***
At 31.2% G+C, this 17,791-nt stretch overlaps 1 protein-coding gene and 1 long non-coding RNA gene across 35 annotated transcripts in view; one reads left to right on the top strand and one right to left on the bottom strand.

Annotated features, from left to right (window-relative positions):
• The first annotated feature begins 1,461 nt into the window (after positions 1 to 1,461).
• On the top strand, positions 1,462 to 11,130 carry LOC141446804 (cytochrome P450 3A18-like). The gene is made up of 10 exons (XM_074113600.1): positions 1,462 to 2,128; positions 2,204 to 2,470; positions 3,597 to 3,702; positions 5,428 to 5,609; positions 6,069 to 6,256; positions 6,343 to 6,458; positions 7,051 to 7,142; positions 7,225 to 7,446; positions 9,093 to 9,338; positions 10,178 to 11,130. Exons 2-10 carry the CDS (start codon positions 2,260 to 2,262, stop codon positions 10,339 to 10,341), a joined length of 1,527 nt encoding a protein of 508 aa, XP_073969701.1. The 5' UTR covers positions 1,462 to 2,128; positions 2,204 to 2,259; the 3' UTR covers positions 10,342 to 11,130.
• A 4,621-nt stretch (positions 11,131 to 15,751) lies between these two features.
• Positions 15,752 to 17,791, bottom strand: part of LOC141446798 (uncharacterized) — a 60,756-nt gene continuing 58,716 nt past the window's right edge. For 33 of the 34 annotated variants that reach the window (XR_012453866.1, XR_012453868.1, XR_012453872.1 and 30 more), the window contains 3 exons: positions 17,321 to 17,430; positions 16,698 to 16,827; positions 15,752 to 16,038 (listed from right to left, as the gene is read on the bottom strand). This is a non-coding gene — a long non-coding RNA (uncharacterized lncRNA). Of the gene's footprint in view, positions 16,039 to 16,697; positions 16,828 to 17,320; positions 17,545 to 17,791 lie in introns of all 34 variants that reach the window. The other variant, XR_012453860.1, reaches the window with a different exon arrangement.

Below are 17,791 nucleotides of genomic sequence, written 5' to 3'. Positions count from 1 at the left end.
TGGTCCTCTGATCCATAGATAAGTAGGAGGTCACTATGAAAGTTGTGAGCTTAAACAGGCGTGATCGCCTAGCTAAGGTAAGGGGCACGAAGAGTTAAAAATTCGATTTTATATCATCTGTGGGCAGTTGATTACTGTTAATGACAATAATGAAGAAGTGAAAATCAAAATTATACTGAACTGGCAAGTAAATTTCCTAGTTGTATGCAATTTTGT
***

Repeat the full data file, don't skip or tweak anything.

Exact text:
At 31.2% G+C, this 17,791-nt stretch overlaps 1 protein-coding gene and 1 long non-coding RNA gene across 35 annotated transcripts in view; one reads left to right on the top strand and one right to left on the bottom strand.

Annotated features, from left to right (window-relative positions):
• The first annotated feature begins 1,461 nt into the window (after positions 1 to 1,461).
• On the top strand, positions 1,462 to 11,130 carry LOC141446804 (cytochrome P450 3A18-like). The gene is made up of 10 exons (XM_074113600.1): positions 1,462 to 2,128; positions 2,204 to 2,470; positions 3,597 to 3,702; positions 5,428 to 5,609; positions 6,069 to 6,256; positions 6,343 to 6,458; positions 7,051 to 7,142; positions 7,225 to 7,446; positions 9,093 to 9,338; positions 10,178 to 11,130. Exons 2-10 carry the CDS (start codon positions 2,260 to 2,262, stop codon positions 10,339 to 10,341), a joined length of 1,527 nt encoding a protein of 508 aa, XP_073969701.1. The 5' UTR covers positions 1,462 to 2,128; positions 2,204 to 2,259; the 3' UTR covers positions 10,342 to 11,130.
• A 4,621-nt stretch (positions 11,131 to 15,751) lies between these two features.
• Positions 15,752 to 17,791, bottom strand: part of LOC141446798 (uncharacterized) — a 60,756-nt gene continuing 58,716 nt past the window's right edge. For 33 of the 34 annotated variants that reach the window (XR_012453866.1, XR_012453868.1, XR_012453872.1 and 30 more), the window contains 3 exons: positions 17,321 to 17,430; positions 16,698 to 16,827; positions 15,752 to 16,038 (listed from right to left, as the gene is read on the bottom strand). This is a non-coding gene — a long non-coding RNA (uncharacterized lncRNA). Of the gene's footprint in view, positions 16,039 to 16,697; positions 16,828 to 17,320; positions 17,545 to 17,791 lie in introns of all 34 variants that reach the window. The other variant, XR_012453860.1, reaches the window with a different exon arrangement.

Below are 17,791 nucleotides of genomic sequence, written 5' to 3'. Positions count from 1 at the left end.
TGGTCCTCTGATCCATAGATAAGTAGGAGGTCACTATGAAAGTTGTGAGCTTAAACAGGCGTGATCGCCTAGCTAAGGTAAGGGGCACGAAGAGTTAAAAATTCGATTTTATATCATCTGTGGGCAGTTGATTACTGTTAATGACAATAATGAAGAAGTGAAAATCAAAATTATACTGAACTGGCAAGTAAATTTCCTAGTTGTATGCAATTTTGT